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How To Create A Travel Budget in Five Steps

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Travel Budget

How To Create A Travel Budget in Five Steps.

When travelling, we all our want our travel money to stretch as far as possible. But just how far our travel money can stretch depends on the type of holiday we´re planning. 

For example, if your goal is to spend a week of luxury staying in a resort, your money concerns are more likely to be about whether you should stay in a 4 or 5* hotel and which restaurants you should dine at. 

If, on the other hand, you plan to backpack for several months, then you´ll have other money concerns, the goal being trying to make your money stretch as far as possible. 

Below, we discuss how to put together a travel budget covering the essentials excluding tours, nightlife, or activities. 

How Much Money Will I Need? 

How much money you need to save for your trip depends on many factors such as how long you´re going away and where you´re going. For those on a tight budget, as a general guide, most backpackers would tell you that it´s possible to live on £30 per day for meals and accommodation in places such as Thailand, Peru, Vietnam, Indonesia, Ecuador, Sri Lanka, Guatemala, India, and Algeria. If you´re backpacking throughout North America, Europe, or Australia, then anything over £120 is required. 

The Essentials: Flights and Accommodation

Your flight and accommodation will make up more than 70% of your budget. If you already know how much money you will have for your holiday, it makes planning a lot easier. For example, if your total budget is £3,000 and you plan on travelling for ten days, you can search for hotel and flights to match your budget. 

If, however, you´re in the beginning stages of your travel plans, you can start by looking at flight and hotel prices and then see how much money you will need. 

Starting with hotel costs, open your internet browser and start looking at hotels on travel sites such as Thomas Cook, Kayak, Orbitz, or Priceline. Most travel sites allow you to filter your searches by star-rating. Many hotels will have discounts for mid-week stays or bookings of three nights or more. Play around with the filters and look at a half a dozen hotels just to get an idea of a median price.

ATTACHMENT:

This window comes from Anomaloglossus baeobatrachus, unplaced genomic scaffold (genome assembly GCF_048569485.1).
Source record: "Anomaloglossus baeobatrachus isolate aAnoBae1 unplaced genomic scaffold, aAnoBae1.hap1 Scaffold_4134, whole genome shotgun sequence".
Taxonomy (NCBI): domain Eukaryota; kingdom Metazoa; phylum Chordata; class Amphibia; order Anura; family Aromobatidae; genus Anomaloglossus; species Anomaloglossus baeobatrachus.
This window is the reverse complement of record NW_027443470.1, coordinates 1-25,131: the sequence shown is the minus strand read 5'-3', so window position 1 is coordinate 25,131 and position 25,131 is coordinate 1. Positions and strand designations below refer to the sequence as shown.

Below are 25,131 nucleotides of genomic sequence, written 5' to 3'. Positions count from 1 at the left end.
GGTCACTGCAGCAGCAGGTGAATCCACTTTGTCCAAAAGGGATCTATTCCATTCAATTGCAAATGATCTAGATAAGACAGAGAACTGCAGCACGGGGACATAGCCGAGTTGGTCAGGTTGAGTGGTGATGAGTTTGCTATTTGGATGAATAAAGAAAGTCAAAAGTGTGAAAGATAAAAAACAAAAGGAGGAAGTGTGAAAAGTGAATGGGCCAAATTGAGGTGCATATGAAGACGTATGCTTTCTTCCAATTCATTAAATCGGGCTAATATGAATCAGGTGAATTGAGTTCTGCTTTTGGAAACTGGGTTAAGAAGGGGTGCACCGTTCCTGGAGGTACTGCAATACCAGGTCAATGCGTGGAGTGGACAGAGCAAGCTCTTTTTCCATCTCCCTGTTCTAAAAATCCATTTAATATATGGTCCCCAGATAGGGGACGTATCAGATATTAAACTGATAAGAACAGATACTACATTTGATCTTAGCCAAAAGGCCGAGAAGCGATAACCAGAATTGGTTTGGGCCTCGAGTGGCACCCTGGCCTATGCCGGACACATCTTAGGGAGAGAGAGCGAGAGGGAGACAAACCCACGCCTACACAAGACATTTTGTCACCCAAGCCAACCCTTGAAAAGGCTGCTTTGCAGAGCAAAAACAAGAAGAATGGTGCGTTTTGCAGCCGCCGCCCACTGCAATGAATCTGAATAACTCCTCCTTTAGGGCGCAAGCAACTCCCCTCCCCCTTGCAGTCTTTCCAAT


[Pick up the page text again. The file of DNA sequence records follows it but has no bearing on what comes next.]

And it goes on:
Next up, look at flight prices. Again, open your internet browser and start your search on travel sites such as Thomas Cook, Kayak, Orbitz, or Priceline. Many flight aggregators allow you to filter searches based on lowest price, the number of stops, and the flight duration. If you´re flexible with dates, it is common to see that leaving a day or two earlier or later can make a world of difference to the price. 

Other Cost Factors

Let´s say, again, your total budget is £3,000 and you want to travel for ten days, there are other factors you should keep in mind when drawing up your budget.  

If your budget is based on a particular currency exchange rate or a specific hotel deal you saw a few weeks ago but the hotel price or currency rate changes, it can change your plans dramatically.   

Another factor which many people neglect to think about is the cost of travel to and from the airports both in your home city and your destination. If you´re planning on taking a taxi, you´re looking at a minimum of four fares right there. 

Keep these costs in mind and, as a general rule, always overestimate your budget by 20% to allow for additional surcharges and expenses. 

Time Is Money

When booking hotels, flights, and connecting transport remember that time is money. In an attempt to save money, you may decide to book a hotel further out of the city, however, if it means you spend more time travelling and less time experiencing the destination, then it may not be the best option.  

Additionally, when booking flights, it may be tempting to book the cheapest flight possible, however, if the flight has multiple connections and takes longer in duration, you could be cutting your trip short. 

Likewise, if you´re short on time and you spend several hours on buses instead of a single train or taxi, it is worth reconsidering the real cost. 

Lastly, be careful not to book connecting flights or transport too closely together. In the event, one of your flights is delayed, it can throw off the rest of your trip and may result in spending more money booking a last-minute replacement flight. 

Eating Out vs Grocery Stores

A sensible general rule to follow is to balance your meals between buying food from grocery stores and restaurants. If your hotel includes breakfast, you can save a lot of money.  

Again, when booking hotels, it may be cheaper in the end to book a slightly more expensive hotel if it includes breakfast, unless of course, you know you can find breakfast cheaper and just as conveniently. 

Many people find that buying dinner or lunch out, but not both, is a big cost saver. 

Putting It All Together

With your rough estimates of hotels and flights and daily food expenses (remember to overestimate!), open an Excel document, and enter the data. 

With this document, you can see how much money you will need and where you can either cut costs, or where you have room to spare. Once these budget essentials are in place, you can then explore other parts of your travel plans such as tours and activities. 

Even after budgeting, if you find yourself in need of a little help to make things happen, we´re here to help. At Ferratum Money, our goal is to inspire and enable people to say life to yes more often. Learn more here.  

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